A New Category of Atheism: Super-Positivism

Jul 16, 2011 1 Comment by

Quite often in debates, someone arguing against religion will get criticised for only highlighting the bad points, or the bad people, noting that this is a generalisation. Occasionally this gets turned around on the atheists. Sometimes it gets turned around in a silly way, such as mentioning dictators who were atheists. But it is also used to generalise atheists into one category. Sometimes people think that all atheists are positive atheists, who explicitly state that they believe there is no god. All that can be said in response is that this is not the case.

Individuals may define themselves as positive or negative atheists depending on a definition of a god. Some people will have developed logical arguments against the existence of certain types of god, usually with some simple property which appears to be logically impossible. Others would rather assume a position of less certainty. However ultimately all of these people will argue rationally.

There is one subgroup of the positive atheists though, who will not have a logical justification for the existence of no god, regardless of definition. To these people, no type of god exists. Let’s call these people the super-positive atheists and set them apart from the positives. We have three groups of atheists, the negative, the positive, and the super-positive.

It is this third category of the super-positives that causes most of the problems in debates. There is little difference between the religious and super-positive atheist, as both have beliefs without reasoned support. So when someone generalises all atheists as super-positives, all of the typical arguments come out such as “you can’t prove there isn’t a god”. There are many situations when the religious accidentally generalise all atheists as super-positives.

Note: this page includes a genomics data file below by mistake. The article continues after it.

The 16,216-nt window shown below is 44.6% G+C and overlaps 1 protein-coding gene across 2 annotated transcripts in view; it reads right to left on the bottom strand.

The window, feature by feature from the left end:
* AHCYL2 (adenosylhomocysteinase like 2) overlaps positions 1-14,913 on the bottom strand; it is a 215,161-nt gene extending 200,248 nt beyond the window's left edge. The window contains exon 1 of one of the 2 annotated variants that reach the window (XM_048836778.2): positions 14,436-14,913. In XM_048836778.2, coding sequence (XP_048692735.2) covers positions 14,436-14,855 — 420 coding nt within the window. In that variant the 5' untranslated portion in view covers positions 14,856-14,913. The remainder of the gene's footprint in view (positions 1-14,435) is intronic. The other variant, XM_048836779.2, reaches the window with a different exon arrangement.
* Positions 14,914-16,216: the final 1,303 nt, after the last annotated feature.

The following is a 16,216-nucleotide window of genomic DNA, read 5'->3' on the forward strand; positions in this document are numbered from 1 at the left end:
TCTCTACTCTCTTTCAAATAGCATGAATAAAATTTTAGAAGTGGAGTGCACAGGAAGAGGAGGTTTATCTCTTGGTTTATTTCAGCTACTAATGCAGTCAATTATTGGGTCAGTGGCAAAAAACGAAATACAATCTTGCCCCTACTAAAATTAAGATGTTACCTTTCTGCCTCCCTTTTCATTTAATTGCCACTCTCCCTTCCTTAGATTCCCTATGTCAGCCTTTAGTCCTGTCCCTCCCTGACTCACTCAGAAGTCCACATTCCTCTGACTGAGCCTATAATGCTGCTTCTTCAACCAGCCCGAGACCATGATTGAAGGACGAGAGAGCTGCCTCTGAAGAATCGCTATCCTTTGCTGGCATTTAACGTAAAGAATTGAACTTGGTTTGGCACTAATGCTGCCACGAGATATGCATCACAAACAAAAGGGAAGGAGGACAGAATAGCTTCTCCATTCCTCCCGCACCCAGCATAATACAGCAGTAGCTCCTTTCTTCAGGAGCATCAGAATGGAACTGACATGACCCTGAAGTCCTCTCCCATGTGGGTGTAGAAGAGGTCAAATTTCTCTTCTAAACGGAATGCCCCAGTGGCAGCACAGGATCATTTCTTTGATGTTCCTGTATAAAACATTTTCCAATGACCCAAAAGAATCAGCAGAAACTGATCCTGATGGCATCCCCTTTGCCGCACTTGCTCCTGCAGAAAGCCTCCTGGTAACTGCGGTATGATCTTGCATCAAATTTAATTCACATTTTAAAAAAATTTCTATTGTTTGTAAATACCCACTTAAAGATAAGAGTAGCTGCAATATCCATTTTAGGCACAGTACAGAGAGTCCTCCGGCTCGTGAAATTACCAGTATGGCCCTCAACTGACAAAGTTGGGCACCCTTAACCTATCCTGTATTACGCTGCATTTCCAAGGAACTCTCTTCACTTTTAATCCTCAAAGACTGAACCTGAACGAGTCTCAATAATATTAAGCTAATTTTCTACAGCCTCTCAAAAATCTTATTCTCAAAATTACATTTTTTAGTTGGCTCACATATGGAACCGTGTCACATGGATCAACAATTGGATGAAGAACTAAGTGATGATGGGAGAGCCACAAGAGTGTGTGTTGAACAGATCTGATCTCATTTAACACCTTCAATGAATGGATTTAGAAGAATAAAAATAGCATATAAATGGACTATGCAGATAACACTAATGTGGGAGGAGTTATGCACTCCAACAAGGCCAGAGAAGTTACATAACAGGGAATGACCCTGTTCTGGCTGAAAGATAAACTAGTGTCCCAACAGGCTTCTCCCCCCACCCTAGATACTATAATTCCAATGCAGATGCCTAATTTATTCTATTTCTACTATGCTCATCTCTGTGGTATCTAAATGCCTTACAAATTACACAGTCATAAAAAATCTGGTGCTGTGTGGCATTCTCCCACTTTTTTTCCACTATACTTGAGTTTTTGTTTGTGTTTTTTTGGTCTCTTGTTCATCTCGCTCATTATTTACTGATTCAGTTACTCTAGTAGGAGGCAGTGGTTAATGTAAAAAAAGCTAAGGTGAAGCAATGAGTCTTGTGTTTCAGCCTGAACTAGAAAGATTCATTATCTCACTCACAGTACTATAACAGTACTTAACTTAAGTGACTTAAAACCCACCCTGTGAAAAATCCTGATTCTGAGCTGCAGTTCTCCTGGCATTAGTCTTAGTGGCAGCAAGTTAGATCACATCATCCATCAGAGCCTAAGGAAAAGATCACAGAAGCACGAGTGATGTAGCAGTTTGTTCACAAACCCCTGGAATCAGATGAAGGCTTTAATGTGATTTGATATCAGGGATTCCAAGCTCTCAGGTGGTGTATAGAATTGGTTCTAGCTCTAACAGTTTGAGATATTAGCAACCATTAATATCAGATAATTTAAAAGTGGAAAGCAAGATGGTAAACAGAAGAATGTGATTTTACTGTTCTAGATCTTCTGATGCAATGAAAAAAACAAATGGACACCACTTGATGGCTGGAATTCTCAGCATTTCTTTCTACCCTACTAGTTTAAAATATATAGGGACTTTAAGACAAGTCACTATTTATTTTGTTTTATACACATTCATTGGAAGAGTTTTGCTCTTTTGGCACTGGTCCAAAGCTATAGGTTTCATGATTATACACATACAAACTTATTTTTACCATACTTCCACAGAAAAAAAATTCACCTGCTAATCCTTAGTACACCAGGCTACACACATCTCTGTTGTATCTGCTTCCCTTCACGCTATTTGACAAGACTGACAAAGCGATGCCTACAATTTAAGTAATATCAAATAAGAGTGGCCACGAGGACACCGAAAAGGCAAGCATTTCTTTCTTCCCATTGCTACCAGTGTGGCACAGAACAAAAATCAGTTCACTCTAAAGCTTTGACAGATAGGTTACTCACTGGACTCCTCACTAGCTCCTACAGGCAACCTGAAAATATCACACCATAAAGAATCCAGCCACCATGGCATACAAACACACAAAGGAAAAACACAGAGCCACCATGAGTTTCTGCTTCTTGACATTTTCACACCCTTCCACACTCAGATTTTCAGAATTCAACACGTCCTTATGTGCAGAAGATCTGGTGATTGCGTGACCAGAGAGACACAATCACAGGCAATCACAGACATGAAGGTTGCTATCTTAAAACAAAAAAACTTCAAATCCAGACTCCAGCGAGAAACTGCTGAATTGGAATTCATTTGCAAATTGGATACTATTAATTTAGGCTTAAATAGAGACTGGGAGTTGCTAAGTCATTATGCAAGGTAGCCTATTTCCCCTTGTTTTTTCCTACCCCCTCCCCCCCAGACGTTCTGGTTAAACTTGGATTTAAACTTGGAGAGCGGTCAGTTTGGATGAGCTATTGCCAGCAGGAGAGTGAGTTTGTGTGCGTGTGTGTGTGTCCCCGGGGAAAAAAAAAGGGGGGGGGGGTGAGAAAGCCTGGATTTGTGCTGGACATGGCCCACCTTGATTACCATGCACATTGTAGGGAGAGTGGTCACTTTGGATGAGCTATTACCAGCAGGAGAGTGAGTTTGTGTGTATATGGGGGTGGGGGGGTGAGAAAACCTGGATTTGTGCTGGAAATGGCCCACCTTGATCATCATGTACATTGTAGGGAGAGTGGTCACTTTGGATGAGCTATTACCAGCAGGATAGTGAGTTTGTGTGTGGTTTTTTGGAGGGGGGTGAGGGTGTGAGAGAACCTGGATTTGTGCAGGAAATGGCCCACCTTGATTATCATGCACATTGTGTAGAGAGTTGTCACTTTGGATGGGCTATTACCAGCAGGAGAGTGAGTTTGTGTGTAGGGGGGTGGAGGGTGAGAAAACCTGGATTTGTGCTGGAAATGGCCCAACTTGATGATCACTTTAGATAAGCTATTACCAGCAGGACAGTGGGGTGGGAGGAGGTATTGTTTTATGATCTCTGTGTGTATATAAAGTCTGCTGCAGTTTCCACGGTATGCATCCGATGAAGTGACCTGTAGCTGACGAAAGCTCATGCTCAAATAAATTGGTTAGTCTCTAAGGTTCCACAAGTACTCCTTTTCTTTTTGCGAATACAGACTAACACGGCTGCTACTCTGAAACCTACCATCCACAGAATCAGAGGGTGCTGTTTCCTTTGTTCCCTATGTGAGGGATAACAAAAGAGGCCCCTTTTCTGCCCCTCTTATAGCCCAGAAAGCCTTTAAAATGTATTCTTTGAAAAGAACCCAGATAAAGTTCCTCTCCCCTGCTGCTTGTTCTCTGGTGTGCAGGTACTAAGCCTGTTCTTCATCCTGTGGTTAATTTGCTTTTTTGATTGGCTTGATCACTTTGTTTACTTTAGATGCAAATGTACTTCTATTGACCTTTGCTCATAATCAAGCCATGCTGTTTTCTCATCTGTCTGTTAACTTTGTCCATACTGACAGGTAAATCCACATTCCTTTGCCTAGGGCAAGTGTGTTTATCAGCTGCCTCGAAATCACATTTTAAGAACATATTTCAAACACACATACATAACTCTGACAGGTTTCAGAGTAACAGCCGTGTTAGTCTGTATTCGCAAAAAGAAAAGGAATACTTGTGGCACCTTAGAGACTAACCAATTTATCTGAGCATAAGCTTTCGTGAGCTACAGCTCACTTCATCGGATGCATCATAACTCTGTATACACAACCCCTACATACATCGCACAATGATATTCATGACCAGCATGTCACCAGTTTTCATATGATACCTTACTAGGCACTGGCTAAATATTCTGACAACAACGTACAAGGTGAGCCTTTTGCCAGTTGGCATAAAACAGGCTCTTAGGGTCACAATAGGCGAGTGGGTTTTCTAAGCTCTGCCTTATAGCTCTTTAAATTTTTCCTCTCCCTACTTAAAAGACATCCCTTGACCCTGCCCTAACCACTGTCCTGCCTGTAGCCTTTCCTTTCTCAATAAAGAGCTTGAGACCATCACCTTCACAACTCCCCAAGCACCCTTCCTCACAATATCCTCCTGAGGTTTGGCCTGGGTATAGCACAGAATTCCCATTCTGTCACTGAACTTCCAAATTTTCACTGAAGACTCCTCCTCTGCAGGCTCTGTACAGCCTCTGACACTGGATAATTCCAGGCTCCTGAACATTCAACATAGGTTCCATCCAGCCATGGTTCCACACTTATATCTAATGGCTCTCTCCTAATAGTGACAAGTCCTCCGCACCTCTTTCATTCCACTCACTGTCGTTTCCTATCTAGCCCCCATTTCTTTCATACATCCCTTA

And it’s fine to accidentally generalise, after all, atheists frequently generalise in return, or in the first place. And just as many religious groups will state that extremists give them a bad name, the super-positives give atheism a bad name.

Super-positivism is normally an aggressive response to religion, which is fair enough, given the megalomaniacal, condescending, and unintelligent nature of most organised, institutional religion. However super-positivists have the onus on them to investigate their own beliefs just as the religious do. Super-positivists make debating difficult, and work against a lot of what positive and negative atheists would hope to achieve.

It doesn’t take much to spot a super-positive atheist. Just browse internet forums or video sites. Some super-positivists take their mission of pure rebellion against religion too far, getting rather enthusiastic about the subject and trawling the internet for pseudo-scientific evidence against the religious position, usually by misinterpreting real science. You can see them a mile off, as they normally don’t notice the obvious mistakes in someone’s argument and continue with their own sequence of attack.

This third group annoyingly diversifies the atheism spectrum. If positives were a 7 on Dawkin’s scale, the super-positives would be 8. If one includes agnostic positions into the description of any one person, the range of atheist opinions becomes greater. Whilst this leads to much more interesting discussion, it rather hinders the aim of the new atheist, as a united front against religion would probably work better to counteract.


About the author

I am the founder of Atheism Network.

One Response to “A New Category of Atheism: Super-Positivism”

  1. seeOred says:

    Let’s say I assert two things:

    Only a supernatural entity (i.e. one that is exempt from the application of any rule of cause and effect) qualifies for the “god” title; natural entities are not real gods no matter how cool they may otherwise be.

    In the absence of any rule of cause and effect, nothing can remain coherent and/or cohesive. Since no relationship can be maintained between parts or between events, no such set of unrelated events can form an entity.

    Does that make me a super-positivist?